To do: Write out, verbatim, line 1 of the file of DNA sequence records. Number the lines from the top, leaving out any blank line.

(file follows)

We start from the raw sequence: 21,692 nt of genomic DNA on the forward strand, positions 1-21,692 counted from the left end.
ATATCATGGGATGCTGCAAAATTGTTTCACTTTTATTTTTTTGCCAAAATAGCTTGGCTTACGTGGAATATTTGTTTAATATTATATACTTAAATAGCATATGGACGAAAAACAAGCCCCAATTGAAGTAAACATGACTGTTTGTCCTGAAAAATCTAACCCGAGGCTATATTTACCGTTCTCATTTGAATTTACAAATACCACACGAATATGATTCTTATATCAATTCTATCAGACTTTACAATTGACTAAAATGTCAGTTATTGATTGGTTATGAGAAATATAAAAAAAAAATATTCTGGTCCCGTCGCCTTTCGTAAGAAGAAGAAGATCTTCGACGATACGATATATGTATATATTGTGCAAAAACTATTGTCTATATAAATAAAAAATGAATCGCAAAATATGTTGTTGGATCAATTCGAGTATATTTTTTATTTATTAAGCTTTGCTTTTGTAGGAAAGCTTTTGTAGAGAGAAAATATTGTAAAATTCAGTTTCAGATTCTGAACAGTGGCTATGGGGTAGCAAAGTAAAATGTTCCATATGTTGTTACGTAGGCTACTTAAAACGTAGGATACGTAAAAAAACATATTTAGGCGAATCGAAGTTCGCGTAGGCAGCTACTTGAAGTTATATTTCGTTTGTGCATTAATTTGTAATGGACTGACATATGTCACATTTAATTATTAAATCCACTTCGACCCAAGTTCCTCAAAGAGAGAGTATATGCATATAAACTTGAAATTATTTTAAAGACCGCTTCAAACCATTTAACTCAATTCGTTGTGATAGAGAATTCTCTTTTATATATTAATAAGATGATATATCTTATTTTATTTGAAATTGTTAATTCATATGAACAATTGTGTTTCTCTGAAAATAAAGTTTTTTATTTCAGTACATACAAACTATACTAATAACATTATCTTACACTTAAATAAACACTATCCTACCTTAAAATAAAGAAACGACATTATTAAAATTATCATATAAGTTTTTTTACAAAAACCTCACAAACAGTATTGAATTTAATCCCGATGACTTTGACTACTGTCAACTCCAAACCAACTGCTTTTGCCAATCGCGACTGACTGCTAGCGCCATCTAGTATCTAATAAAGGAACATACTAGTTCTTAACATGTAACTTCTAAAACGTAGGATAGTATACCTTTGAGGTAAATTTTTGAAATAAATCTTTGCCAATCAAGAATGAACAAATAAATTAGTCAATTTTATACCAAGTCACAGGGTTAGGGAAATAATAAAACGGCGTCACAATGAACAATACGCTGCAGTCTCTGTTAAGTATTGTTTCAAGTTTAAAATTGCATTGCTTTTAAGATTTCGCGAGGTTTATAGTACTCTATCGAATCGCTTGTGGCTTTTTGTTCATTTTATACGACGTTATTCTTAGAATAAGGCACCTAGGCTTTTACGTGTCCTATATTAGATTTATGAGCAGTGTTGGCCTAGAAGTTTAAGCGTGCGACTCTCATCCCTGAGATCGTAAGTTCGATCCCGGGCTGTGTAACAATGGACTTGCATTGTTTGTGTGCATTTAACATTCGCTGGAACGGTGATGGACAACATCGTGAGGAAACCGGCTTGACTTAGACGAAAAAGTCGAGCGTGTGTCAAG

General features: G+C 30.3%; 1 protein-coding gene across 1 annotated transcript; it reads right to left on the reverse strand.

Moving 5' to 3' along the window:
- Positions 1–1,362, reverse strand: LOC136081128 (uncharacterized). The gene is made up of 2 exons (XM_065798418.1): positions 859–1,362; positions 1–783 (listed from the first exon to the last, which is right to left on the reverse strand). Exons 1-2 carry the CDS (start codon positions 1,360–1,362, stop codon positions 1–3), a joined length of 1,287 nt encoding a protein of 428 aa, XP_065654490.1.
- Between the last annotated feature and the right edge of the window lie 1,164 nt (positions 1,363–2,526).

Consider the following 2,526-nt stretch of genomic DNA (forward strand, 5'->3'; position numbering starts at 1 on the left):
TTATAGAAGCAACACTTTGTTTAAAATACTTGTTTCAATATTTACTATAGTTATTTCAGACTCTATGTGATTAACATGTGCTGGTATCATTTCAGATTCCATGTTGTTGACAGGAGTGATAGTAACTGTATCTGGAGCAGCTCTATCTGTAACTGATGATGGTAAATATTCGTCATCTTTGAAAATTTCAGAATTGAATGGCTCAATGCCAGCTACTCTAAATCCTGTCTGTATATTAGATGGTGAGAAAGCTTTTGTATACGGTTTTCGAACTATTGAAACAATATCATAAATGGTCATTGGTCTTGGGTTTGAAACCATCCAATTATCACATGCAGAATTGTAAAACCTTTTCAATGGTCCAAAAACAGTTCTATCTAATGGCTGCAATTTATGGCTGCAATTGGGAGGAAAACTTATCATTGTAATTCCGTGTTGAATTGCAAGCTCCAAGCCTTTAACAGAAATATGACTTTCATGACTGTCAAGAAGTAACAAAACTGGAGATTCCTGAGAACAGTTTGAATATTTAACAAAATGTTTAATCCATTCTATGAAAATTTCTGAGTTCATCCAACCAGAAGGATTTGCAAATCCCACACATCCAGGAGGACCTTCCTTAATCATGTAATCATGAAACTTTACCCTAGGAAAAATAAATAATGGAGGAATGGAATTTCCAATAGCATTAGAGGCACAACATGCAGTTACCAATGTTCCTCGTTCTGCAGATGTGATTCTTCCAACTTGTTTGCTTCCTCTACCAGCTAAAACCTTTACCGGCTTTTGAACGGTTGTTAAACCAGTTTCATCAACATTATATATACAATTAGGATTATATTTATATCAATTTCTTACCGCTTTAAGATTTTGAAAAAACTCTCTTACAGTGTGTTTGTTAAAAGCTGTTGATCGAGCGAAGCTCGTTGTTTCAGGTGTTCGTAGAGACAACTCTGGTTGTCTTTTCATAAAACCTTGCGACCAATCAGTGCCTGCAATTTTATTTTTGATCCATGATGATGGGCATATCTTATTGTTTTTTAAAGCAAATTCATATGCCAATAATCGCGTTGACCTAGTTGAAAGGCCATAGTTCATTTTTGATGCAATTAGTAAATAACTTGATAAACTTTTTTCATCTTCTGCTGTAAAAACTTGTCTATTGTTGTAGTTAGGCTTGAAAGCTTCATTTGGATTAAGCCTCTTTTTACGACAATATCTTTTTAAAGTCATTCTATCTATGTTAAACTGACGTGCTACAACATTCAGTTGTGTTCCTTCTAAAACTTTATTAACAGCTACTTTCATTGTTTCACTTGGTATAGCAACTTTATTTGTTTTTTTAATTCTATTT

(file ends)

We start from the raw sequence: 21,692 nt of genomic DNA on the forward strand, positions 1-21,692 counted from the left end.